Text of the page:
Yeah, it was because I had already eaten all of them. But still, not having those little Lindor chocolate truffles sitting two feet from my bed (they used to be my favorite) made it waaay easier to avoid eating them.
From what I’ve learned about psychology since then, this was a great strategy. People who exercise and eat healthy, or who have a lot of success in avoiding bad habits and “vices,” don’t have more willpower than anyone else.
Instead of relying on willpower, they (and I) remove willpower from the equation. I wanted chocolate, but I wanted that chocolate in my mouth right that second. I wasn’t about to go all the way to the store to pick some up.
If you’re constantly craving sweets, take a look around your living space. A lot of the time a dessert addiction is fueled by having sugar all around you. To stop always craving sweets, take sweets out of your environment.
2. I Avoided Sweets at Social Events
Not too long after I decided to give up sweets, I was invited to an “ice cream social.” Eat free ice cream and meet new people. What could go wrong?
This was an event I really wanted to go to, because at the time I didn’t know that many people, but I decided to pass. I loved ice cream too much for my own good, and an event set up around ice cream would be too much for me to handle.
Now I could walk into an event like this and not eat any ice cream, no problem. But at the time I didn’t stand a chance, so I didn’t give myself a chance.
At this point, I still didn’t know how to get rid of a sweet tooth. I was still constantly craving sweets. It was early in my decision to stop eating dessert, so going to an ice cream social would have been too tempting.
You may not always be able to avoid sweet-based social events, but staying away for the first few weeks at least will help you out.
Note, the lesson here is again about avoiding temptation. It’s about avoiding environments that encourage dessert-eating. If you get your morning coffee at Dunkin Donuts, maybe try switching to Starbucks. If there are donuts in the break room at work, try to avoid even seeing them.
3. Using Willpower to Avoid Dessert
A lot of habits advice implies that you can totally remove willpower from your decision making process. That by setting up the right environments and habits, you’ll never be tempted again.
I don’t really think that’s true.
There’s a great scene in The West Wing about alcoholism that gets at this point. White House Chief of Staff Leo McGarry was recently outed as a recovering alcoholic, and is asked “how long it took to get cured.”
“I’m not cured. You don’t get cured. I haven’t had a drink or a pill in six and a half years, which isn’t to say I won’t have one tomorrow.”
At a later point, after being served with divorce papers, people are concerned that he’s going to relapse. He has this exchange with the president:
“Did you have a drink yesterday?”
“You going to have one today?”
“That’s all you have to say to me.”
The point is that dessert doesn’t stop being tempting, not completely.
It’s true that dessert is way less tempting than it used to be. It’s true that I haven’t eaten a dessert in over six years. And it’s true that I don’t think I’m going to start eating sweets again anytime soon.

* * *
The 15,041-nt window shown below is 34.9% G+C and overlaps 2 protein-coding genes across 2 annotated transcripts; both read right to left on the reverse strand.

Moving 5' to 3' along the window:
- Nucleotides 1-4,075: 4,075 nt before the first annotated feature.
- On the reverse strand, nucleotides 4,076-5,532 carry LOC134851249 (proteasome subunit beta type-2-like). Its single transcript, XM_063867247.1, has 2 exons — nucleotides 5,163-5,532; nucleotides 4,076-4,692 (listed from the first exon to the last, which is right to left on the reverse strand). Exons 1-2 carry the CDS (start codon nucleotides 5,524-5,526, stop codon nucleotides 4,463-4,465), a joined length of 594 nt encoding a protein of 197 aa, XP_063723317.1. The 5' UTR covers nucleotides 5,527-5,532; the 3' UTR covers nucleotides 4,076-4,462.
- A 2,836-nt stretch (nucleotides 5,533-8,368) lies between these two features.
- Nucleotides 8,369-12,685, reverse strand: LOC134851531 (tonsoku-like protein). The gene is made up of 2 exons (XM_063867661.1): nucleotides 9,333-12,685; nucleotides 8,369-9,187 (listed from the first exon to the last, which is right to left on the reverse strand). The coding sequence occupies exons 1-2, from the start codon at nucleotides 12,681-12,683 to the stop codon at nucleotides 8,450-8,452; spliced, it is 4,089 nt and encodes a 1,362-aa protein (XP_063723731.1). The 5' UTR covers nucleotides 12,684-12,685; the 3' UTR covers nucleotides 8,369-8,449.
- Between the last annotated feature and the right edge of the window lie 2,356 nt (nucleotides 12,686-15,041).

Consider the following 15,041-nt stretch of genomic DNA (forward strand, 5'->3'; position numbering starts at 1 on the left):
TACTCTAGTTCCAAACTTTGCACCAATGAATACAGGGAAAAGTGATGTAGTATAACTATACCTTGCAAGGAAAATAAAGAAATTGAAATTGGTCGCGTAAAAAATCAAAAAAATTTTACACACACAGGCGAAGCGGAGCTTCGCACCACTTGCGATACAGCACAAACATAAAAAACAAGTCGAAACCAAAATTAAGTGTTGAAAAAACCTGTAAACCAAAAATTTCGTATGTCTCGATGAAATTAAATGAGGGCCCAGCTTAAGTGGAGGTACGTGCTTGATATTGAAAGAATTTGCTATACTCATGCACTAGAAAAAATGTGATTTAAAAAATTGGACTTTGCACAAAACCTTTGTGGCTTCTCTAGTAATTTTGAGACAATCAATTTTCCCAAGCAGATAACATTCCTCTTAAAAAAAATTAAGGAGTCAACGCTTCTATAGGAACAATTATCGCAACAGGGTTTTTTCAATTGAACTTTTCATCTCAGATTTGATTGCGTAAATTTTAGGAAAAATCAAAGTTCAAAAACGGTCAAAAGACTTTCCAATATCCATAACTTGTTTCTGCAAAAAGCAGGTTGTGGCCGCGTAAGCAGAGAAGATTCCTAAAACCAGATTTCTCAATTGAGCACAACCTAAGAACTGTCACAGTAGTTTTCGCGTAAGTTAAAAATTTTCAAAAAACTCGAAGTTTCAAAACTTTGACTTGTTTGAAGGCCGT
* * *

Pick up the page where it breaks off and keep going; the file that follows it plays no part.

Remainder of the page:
But when I worked a few short blocks away from a chocolate factory, I’d be lying if I said my mouth didn’t water. When the wind was right, the smell of melting chocolate would fill the air, so thick it felt like you were walking slower through it.
Temptation goes down over time, and there are ways to avoid it or make it less likely. But in the early days, you’re going to get tempted a lot.
When new friends invited me over to bake brownies, I didn’t want to say no. So I went, and sat there with brownie smell in my nose, watching them drip gooey chocolate (the best brownies are gooey) into their mouths.
Want to know how to resist sweets? Or how to get over a sweet tooth? There will never be a point where you never crave sweets—but by building a habit you can make it so that you aren’t constantly craving sweets.
In the early days, it’s going to take some effort to say no. There are a couple of psychological tricks you can use to help yourself out in situations like this.
- Know when you’re going to encounter sweets. Turning down desserts can be extremely difficult to do in the moment. If you know there will be sweets, it becomes easier to pre-plan. Specifically reminding yourself not to have desserts at the beginning of a night makes it more likely that you’ll last to the end of a night.
- Plan out if/then situations for when you’re off-guard. This tip comes from psychologist Robert Cialdini, and is relatively simple to implement. Say to yourself (or better, write down) “if the waiter offers dessert options…then I will decline.” Anticipating situations puts you in a stronger position to decline, as above.
I didn’t know it, but I used both of these strategies at the time. Watching people eat brownies was hard, but imagine if I had showed up not knowing there would be brownies. There’s no question—I certainly would have caved.
There will be times when you need to use willpower. In the early days, avoiding temptation and having tools to deal with it can keep you going.
Now, even though chocolate smells delicious, I have enough experience saying no that it doesn’t really bother me.
How to Give up Desserts Forever (If That’s What You Want)
If you stop eating dessert for a few weeks, you’re going to start encountering new challenges.
The first challenge is relatively easy to avoid—if you know about it in advance.
After a few weeks of avoiding events with sweets and not buying any sweets for your own home, it’s common to think that you are “immune.” You aren’t.